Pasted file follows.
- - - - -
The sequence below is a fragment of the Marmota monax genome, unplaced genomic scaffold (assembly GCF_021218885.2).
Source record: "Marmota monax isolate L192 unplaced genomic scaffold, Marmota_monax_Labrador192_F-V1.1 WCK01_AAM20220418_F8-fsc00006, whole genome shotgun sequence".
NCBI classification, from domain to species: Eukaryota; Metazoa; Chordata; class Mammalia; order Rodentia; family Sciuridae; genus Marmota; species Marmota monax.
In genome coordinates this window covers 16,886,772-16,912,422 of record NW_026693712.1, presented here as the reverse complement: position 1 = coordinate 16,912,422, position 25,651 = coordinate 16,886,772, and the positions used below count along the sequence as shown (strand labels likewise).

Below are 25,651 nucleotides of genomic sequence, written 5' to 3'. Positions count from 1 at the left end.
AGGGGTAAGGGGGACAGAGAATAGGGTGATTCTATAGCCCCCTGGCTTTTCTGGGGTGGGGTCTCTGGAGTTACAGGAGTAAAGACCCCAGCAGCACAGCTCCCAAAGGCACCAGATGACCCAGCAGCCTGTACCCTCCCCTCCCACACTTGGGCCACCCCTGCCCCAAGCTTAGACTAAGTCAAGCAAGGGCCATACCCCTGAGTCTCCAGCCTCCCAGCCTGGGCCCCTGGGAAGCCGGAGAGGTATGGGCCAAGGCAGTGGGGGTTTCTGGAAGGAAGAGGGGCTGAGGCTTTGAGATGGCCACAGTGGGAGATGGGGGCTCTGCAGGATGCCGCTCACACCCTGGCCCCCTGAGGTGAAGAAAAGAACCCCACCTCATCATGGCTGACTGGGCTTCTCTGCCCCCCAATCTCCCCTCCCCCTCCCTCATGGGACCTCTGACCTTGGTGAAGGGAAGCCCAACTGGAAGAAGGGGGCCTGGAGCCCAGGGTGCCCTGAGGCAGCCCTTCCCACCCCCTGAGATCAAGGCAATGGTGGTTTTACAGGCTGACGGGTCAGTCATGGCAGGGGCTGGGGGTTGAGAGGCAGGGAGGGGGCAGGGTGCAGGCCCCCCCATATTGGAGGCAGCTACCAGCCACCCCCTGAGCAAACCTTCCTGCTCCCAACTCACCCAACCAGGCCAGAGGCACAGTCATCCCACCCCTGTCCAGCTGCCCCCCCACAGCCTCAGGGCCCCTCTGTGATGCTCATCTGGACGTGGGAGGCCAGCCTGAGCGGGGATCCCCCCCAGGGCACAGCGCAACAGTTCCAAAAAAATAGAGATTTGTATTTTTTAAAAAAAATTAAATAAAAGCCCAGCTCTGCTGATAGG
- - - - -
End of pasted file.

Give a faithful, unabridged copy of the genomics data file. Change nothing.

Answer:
The sequence below is a fragment of the Marmota monax genome, unplaced genomic scaffold (assembly GCF_021218885.2).
Source record: "Marmota monax isolate L192 unplaced genomic scaffold, Marmota_monax_Labrador192_F-V1.1 WCK01_AAM20220418_F8-fsc00006, whole genome shotgun sequence".
NCBI classification, from domain to species: Eukaryota; Metazoa; Chordata; class Mammalia; order Rodentia; family Sciuridae; genus Marmota; species Marmota monax.
In genome coordinates this window covers 16,886,772-16,912,422 of record NW_026693712.1, presented here as the reverse complement: position 1 = coordinate 16,912,422, position 25,651 = coordinate 16,886,772, and the positions used below count along the sequence as shown (strand labels likewise).

Below are 25,651 nucleotides of genomic sequence, written 5' to 3'. Positions count from 1 at the left end.
AGGGGTAAGGGGGACAGAGAATAGGGTGATTCTATAGCCCCCTGGCTTTTCTGGGGTGGGGTCTCTGGAGTTACAGGAGTAAAGACCCCAGCAGCACAGCTCCCAAAGGCACCAGATGACCCAGCAGCCTGTACCCTCCCCTCCCACACTTGGGCCACCCCTGCCCCAAGCTTAGACTAAGTCAAGCAAGGGCCATACCCCTGAGTCTCCAGCCTCCCAGCCTGGGCCCCTGGGAAGCCGGAGAGGTATGGGCCAAGGCAGTGGGGGTTTCTGGAAGGAAGAGGGGCTGAGGCTTTGAGATGGCCACAGTGGGAGATGGGGGCTCTGCAGGATGCCGCTCACACCCTGGCCCCCTGAGGTGAAGAAAAGAACCCCACCTCATCATGGCTGACTGGGCTTCTCTGCCCCCCAATCTCCCCTCCCCCTCCCTCATGGGACCTCTGACCTTGGTGAAGGGAAGCCCAACTGGAAGAAGGGGGCCTGGAGCCCAGGGTGCCCTGAGGCAGCCCTTCCCACCCCCTGAGATCAAGGCAATGGTGGTTTTACAGGCTGACGGGTCAGTCATGGCAGGGGCTGGGGGTTGAGAGGCAGGGAGGGGGCAGGGTGCAGGCCCCCCCATATTGGAGGCAGCTACCAGCCACCCCCTGAGCAAACCTTCCTGCTCCCAACTCACCCAACCAGGCCAGAGGCACAGTCATCCCACCCCTGTCCAGCTGCCCCCCCACAGCCTCAGGGCCCCTCTGTGATGCTCATCTGGACGTGGGAGGCCAGCCTGAGCGGGGATCCCCCCCAGGGCACAGCGCAACAGTTCCAAAAAAATAGAGATTTGTATTTTTTAAAAAAAATTAAATAAAAGCCCAGCTCTGCTGATAGG